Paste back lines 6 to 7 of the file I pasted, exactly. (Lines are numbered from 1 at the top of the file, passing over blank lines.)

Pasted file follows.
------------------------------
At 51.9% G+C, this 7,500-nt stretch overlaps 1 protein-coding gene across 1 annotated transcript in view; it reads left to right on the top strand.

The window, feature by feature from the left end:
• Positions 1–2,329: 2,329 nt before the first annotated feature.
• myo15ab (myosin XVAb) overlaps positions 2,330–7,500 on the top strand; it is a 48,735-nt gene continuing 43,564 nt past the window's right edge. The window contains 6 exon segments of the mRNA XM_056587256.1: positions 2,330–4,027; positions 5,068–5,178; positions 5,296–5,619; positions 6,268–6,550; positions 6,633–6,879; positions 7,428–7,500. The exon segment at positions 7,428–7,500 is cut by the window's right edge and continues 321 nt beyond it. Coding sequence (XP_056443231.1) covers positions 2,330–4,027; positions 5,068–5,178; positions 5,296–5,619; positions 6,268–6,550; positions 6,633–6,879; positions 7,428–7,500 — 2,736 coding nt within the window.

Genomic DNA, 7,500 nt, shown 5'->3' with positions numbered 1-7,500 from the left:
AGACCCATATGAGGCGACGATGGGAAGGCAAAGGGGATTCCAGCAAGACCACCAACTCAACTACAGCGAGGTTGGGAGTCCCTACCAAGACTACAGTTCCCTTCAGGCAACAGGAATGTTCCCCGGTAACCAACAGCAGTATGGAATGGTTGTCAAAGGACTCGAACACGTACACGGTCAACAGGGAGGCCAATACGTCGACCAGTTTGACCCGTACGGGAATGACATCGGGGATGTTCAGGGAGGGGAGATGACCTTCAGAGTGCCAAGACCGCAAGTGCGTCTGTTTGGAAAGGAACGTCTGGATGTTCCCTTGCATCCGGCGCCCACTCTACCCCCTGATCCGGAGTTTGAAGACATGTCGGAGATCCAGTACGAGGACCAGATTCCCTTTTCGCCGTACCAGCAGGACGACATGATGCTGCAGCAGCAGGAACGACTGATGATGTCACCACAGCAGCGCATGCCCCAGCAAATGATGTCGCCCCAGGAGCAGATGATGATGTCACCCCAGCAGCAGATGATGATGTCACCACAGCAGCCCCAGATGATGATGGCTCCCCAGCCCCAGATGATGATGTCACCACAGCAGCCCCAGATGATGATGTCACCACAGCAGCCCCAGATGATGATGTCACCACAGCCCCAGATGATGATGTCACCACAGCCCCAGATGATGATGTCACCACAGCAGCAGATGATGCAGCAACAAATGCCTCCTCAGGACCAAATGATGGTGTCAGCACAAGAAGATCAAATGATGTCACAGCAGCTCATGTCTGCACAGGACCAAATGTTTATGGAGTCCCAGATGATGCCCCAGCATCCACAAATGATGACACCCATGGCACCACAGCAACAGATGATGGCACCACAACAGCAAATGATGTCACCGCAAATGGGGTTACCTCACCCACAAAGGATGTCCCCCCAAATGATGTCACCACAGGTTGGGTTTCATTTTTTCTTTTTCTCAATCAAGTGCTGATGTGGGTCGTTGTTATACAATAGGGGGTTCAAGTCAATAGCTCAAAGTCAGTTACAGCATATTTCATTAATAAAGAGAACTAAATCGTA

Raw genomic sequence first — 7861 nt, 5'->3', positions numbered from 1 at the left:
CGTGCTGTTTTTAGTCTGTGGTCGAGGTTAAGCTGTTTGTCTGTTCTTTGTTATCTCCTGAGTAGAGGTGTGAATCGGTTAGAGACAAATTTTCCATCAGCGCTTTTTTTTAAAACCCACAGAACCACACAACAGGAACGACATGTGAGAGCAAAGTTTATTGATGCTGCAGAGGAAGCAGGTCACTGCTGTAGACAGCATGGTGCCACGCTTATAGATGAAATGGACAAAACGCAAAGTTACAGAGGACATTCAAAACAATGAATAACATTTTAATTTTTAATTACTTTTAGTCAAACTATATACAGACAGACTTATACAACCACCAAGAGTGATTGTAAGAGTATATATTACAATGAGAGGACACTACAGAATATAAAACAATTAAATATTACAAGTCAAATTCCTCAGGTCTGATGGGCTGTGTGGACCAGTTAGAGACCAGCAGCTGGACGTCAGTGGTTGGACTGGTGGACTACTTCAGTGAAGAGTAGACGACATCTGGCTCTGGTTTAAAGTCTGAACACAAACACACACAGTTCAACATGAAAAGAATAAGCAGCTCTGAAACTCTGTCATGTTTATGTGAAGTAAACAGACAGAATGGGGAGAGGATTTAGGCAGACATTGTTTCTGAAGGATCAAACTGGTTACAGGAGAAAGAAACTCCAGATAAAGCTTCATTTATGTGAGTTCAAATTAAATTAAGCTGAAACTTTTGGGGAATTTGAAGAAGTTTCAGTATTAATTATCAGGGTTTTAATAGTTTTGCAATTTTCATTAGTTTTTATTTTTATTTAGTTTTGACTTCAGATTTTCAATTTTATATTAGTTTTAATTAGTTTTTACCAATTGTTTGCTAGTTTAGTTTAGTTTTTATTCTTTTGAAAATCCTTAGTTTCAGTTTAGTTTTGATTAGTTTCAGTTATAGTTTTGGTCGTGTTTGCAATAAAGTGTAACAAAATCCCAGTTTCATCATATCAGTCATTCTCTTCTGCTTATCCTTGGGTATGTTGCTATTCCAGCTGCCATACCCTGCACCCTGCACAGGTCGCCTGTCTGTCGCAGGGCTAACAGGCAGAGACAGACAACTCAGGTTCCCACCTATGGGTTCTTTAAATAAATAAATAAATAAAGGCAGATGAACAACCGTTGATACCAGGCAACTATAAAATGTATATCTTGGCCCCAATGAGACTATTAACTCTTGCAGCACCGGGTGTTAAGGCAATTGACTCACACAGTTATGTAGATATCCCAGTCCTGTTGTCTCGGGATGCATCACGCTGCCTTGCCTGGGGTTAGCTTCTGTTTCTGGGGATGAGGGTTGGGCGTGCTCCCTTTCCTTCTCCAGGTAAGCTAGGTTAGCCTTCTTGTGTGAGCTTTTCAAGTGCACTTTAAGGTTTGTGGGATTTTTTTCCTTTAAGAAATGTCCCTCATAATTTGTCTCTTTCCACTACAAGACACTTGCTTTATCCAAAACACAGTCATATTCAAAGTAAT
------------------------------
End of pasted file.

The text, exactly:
AGACCCATATGAGGCGACGATGGGAAGGCAAAGGGGATTCCAGCAAGACCACCAACTCAACTACAGCGAGGTTGGGAGTCCCTACCAAGACTACAGTTCCCTTCAGGCAACAGGAATGTTCCCCGGTAACCAACAGCAGTATGGAATGGTTGTCAAAGGACTCGAACACGTACACGGTCAACAGGGAGGCCAATACGTCGACCAGTTTGACCCGTACGGGAATGACATCGGGGATGTTCAGGGAGGGGAGATGACCTTCAGAGTGCCAAGACCGCAAGTGCGTCTGTTTGGAAAGGAACGTCTGGATGTTCCCTTGCATCCGGCGCCCACTCTACCCCCTGATCCGGAGTTTGAAGACATGTCGGAGATCCAGTACGAGGACCAGATTCCCTTTTCGCCGTACCAGCAGGACGACATGATGCTGCAGCAGCAGGAACGACTGATGATGTCACCACAGCAGCGCATGCCCCAGCAAATGATGTCGCCCCAGGAGCAGATGATGATGTCACCCCAGCAGCAGATGATGATGTCACCACAGCAGCCCCAGATGATGATGGCTCCCCAGCCCCAGATGATGATGTCACCACAGCAGCCCCAGATGATGATGTCACCACAGCAGCCCCAGATGATGATGTCACCACAGCCCCAGATGATGATGTCACCACAGCCCCAGATGATGATGTCACCACAGCAGCAGATGATGCAGCAACAAATGCCTCCTCAGGACCAAATGATGGTGTCAGCACAAGAAGATCAAATGATGTCACAGCAGCTCATGTCTGCACAGGACCAAATGTTTATGGAGTCCCAGATGATGCCCCAGCATCCACAAATGATGACACCCATGGCACCACAGCAACAGATGATGGCACCACAACAGCAAATGATGTCACCGCAAATGGGGTTACCTCACCCACAAAGGATGTCCCCCCAAATGATGTCACCACAGGTTGGGTTTCATTTTTTCTTTTTCTCAATCAAGTGCTGATGTGGGTCGTTGTTATACAATAGGGGGTTCAAGTCAATAGCTCAAAGTCAGTTACAGCATATTTCATTAATAAAGAGAACTAAATCGTA

Raw genomic sequence first — 7861 nt, 5'->3', positions numbered from 1 at the left: